Busy days left little time for her children.

“I would sadly be looking at my watch, wondering when they’d be going to bed so I could wake up and do it all over again,” she says.

Retirement didn’t last long. After two months, she was ready to get back to work. “Everybody who knows me will tell you that I can’t sit still,” she said in an interview in early January.

Pearson Peyton says she was raised by the ultimate ‘tiger mom,’ and was pushed to always work hard and strive for perfection. When she was four, her mother gave her a violin, which she played every day for hours. By the time she reached college, she was on track to become a concert violinist, practicing four to eight hours daily. (Pearson Peyton says violin practice defined her biceps.) The intense training schedule led to nerve damage in her wrist which required surgery. The injury also derailed her career plans. Pearson Peyton turned to science; she was already studying biology at Stanford University. She received her medical degree at the University of California at San Francisco, with the initial intent to become a surgeon for performing artists. Instead she became a breast-imaging radiologist.

In 1999, while teaching at her alma mater, she was recruited by Mori Bean & Brooks Radiology in Jacksonville to be chief of breast imaging at Baptist Medical Center-Beaches.

It appears she has no regrets about turning to medicine.

“I’m passionate about helping women beat and defeat cancer,” she says.

When she went back to work in 2012, Pearson Peyton launched Mammosphere as a nonprofit organization and called herself “chief volunteer,” though officially she was CEO and Chief Medical Officer. She believed her work in radiology could help improve women’s healthcare.

“I knew from years of experience that we could significantly improve breast cancer screening and detection just by improving patients’ access to prior mammograms for comparison,” she says.

She developed and owns two patents on security and verification measures for releasing stored images in the cloud, both using biomarkers from a patient’s current mammogram. “This is not currently being applied to the Mammosphere platform, but has tremendous potential in the future,” she says.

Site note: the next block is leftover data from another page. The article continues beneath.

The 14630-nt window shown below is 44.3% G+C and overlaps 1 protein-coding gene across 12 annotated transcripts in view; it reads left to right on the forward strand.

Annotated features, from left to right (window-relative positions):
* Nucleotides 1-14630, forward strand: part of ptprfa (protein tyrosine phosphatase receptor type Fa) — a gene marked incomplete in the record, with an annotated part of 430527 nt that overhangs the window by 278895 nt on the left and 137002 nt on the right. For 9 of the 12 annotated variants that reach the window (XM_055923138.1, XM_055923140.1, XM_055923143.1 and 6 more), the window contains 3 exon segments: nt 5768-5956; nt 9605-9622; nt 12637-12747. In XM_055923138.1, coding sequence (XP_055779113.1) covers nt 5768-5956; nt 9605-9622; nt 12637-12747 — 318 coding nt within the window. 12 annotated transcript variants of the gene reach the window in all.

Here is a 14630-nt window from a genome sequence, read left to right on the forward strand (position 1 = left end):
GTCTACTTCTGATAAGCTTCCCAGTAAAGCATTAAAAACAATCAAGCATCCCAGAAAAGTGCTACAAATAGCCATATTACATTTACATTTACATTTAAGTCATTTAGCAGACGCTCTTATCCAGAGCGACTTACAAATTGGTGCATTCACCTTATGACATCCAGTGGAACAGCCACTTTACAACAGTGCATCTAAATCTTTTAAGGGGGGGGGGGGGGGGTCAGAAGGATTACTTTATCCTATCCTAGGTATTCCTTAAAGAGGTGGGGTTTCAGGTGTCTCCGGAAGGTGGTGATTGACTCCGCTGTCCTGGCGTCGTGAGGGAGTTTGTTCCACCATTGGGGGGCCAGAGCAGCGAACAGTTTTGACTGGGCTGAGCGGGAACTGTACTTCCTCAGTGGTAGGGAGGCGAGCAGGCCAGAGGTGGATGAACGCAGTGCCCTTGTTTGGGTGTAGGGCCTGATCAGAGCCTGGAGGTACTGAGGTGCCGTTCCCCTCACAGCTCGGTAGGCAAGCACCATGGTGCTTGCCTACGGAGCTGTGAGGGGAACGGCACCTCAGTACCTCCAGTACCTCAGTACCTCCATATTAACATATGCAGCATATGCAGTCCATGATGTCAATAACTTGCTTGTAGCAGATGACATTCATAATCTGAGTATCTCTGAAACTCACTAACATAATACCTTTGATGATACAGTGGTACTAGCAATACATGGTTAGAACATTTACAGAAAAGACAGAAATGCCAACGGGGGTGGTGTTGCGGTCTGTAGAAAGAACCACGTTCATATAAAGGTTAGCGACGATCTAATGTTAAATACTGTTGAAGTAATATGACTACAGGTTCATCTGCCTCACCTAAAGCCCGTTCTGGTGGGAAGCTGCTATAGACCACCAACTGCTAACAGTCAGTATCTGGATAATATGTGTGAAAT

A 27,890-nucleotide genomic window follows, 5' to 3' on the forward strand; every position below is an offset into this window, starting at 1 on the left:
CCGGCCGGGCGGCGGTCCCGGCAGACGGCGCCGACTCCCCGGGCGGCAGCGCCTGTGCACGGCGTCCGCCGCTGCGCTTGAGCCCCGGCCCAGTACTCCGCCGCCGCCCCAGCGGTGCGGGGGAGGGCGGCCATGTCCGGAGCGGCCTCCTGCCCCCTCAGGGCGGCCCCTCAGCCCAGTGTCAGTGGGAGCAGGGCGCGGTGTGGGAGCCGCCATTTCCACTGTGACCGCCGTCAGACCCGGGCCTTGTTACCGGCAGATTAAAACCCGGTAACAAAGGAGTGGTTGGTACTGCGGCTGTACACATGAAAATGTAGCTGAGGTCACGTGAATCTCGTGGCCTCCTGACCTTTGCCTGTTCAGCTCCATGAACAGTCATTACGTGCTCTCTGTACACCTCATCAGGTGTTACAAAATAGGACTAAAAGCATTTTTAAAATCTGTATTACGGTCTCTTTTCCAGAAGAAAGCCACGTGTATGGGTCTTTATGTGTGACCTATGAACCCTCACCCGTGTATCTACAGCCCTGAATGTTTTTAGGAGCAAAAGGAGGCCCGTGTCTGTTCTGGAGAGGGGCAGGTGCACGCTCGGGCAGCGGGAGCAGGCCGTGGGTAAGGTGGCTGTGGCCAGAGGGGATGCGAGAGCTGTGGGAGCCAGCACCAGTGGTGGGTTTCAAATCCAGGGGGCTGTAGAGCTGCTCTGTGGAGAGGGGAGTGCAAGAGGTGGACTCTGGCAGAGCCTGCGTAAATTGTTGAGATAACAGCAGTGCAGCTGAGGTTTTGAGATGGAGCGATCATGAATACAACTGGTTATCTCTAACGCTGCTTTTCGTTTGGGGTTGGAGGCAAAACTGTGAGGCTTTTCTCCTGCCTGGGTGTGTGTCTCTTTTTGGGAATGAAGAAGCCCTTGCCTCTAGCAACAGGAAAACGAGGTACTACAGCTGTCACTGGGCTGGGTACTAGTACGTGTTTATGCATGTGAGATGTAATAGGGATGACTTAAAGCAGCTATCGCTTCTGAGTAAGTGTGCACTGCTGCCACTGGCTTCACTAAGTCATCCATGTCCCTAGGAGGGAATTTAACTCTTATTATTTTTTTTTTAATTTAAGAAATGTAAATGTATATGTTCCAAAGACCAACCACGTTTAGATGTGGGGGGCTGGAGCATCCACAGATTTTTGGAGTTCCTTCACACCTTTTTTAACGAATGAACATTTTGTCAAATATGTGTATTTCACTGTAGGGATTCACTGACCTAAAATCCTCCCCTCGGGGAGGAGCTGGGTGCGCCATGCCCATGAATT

Early detection of breast cancer is critical and many women understand the need for regular screening, says Pearson Peyton. Some 60 million women in the United States are screened each year, though there are differing recommendations on when to start examinations. The American College of Radiology recommends that women start annual mammograms at age 40, while the American Cancer Society recommends annual screening from age 45 to 54, with screening every two years after that. The U.S. Preventive Services Task Force recommends screening every two years, starting at age 50.

Breast tissue “holds the key” to cancer detection, says Pearson Peyton. But the tissue is unique in every woman and no two breasts are alike, she says, which means “there is no normal mammogram appearance.”

Perhaps nowhere is this diversity more evident than in medical offices, where physicians, using a trained eye, deft touch and a specialized X-ray imaging system, study the subtle and sharp contrasts of mammary glands. Pearson Peyton, who spent about 15 years examining patients and their scans for signs of cancer, says breasts are as distinct and individual as a human face and there is no standard for what a mammogram should look like.

Pearson Peyton understands this information may surprise most people. “Even doctors are confused,” she says. She knows patients are looking for the physician to say their scan is ‘normal’ and their breast is free of cancer. Yet so much of what can be seen on a scan can be confusing and open to interpretation, she says. Where one doctor sees a benign blur, another sees a worrisome spot and orders more tests, like biopsies, and that, says Pearson Peyton, can create anxiety as well as lead to unnecessary testing.

“And it could be avoided if prior scans had been available,” she says.

Giving physicians access to prior mammograms is crucial to help identify whether changes have occurred in the breast over time, but Pearson Peyton is also making the case that storing mammograms in the cloud can save time and money by decreasing the number of recall examinations.